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An assortment of interesting stop off points along our walks.

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trainNearest Train (or tube) Station(s):
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Remember to prepare properly before heading out on any type of walk or outdoor activity. Tell people where you are going and what time you are expected back. As Wainwright says “There’s no such thing as bad weather, only unsuitable clothing”.

St Bees to Whitehaven
© Beth Pipe
St Bees to Whitehaven
© Beth Pipe
St Bees to Whitehaven
© Beth Pipe

Walk Details

St Bees and Whitehaven are best known among the outdoors community as the starting places of either the walking, or cycling C2C, but to only visit them as a start (or end) point would be to miss out on some of the most fascinating history in Cumbria.

In St Bees you’ll find the tiny statue of St Bega, after whom the town is named.  Bega is said to have been an Irish Princess who escaped a forced marriage to a Viking prince by fleeing across the Irish Sea in a small boat.  In addition to the statue there is also a beautiful stained glass window dedicated to her in the Priory.

St Bees school, in the heart of the village, was founded in 1583 after the then Archbishop of Canterbury described the area as … the ignorantest part in religion, and most oppressed of covetous landlords of any one part of this realm.” (charming!)  The first school building was built using stones robbed from the Priory and the words “Enter so that you may make progress” are still visible above the original door.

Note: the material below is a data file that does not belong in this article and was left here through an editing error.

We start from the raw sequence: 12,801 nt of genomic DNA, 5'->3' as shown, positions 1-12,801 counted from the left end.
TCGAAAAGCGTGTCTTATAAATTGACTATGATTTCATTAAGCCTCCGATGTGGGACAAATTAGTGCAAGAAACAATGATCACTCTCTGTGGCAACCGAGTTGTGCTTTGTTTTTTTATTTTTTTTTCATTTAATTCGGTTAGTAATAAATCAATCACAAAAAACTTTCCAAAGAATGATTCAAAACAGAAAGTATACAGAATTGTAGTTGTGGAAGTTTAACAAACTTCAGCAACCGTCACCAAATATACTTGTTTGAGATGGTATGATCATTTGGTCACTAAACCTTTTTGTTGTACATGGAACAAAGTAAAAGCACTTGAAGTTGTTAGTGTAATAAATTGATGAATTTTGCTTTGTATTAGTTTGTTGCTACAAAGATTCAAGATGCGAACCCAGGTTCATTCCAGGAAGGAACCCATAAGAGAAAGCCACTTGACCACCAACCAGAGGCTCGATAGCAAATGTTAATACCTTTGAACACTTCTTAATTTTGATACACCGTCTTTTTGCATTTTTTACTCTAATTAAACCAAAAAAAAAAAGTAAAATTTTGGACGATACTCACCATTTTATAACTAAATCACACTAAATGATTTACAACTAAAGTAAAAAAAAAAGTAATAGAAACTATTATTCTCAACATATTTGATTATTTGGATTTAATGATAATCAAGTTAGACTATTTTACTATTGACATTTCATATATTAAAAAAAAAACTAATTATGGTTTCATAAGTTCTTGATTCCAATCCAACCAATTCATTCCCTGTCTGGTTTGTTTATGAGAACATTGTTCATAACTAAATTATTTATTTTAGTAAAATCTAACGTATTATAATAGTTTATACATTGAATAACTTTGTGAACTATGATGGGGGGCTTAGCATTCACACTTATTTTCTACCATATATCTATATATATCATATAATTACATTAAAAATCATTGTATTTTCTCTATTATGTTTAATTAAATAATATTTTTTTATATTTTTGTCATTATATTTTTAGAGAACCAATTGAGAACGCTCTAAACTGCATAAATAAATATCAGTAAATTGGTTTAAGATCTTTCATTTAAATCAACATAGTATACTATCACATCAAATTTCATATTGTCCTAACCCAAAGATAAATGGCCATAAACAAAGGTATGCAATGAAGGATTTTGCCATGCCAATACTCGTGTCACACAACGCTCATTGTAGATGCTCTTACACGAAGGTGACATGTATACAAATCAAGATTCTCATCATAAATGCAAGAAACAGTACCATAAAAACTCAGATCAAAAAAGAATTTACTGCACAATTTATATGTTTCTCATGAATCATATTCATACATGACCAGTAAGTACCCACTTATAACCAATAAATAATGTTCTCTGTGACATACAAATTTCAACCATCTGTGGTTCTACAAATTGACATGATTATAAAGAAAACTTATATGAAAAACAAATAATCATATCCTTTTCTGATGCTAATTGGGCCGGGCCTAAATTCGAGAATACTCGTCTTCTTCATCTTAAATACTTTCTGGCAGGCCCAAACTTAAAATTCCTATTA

After pausing for an ice-cream on the sea front (essential carbo-loading for the journey!) follow the route up onto the cliffs and enjoy the magnificent views.  The RSPB have a number of viewpoints and information boards to help you identify the huge variety of wildlife along the way.

If you’re up for it, take a short detour down onto Fleswich beach where it’s said that precious stones can be found amongst the pebbles on the shore…

As you drop down into Whitehaven the ‘Candlestick’ is the most prominent landmark and a reminder of Whitehaven’s mining past. It which was once part of Wellington Pit and was reputedly modelled on a candlestick owned by the Lowther family. It was retained when the pit was demolished, but not just for aesthetic purposes, it continues to act as an escape vent for methane gas still being given off by the pit below.

There are several excellent museums in the town:  Haig Pitt museum tells you all you need to know about the history of mining, The Beacon provides a wonderful general history and The Rum Story delves into the ship building, and rum trading, past.

The town is also said to have provided the inspiration for the street plan of New York, is listed as a ‘Gem Town’ (one of only 51 in the country) and is the final resting place for George Washington’s grandmother.

It’s perhaps a good idea to allow plenty of time for looking around at the end of the walk…

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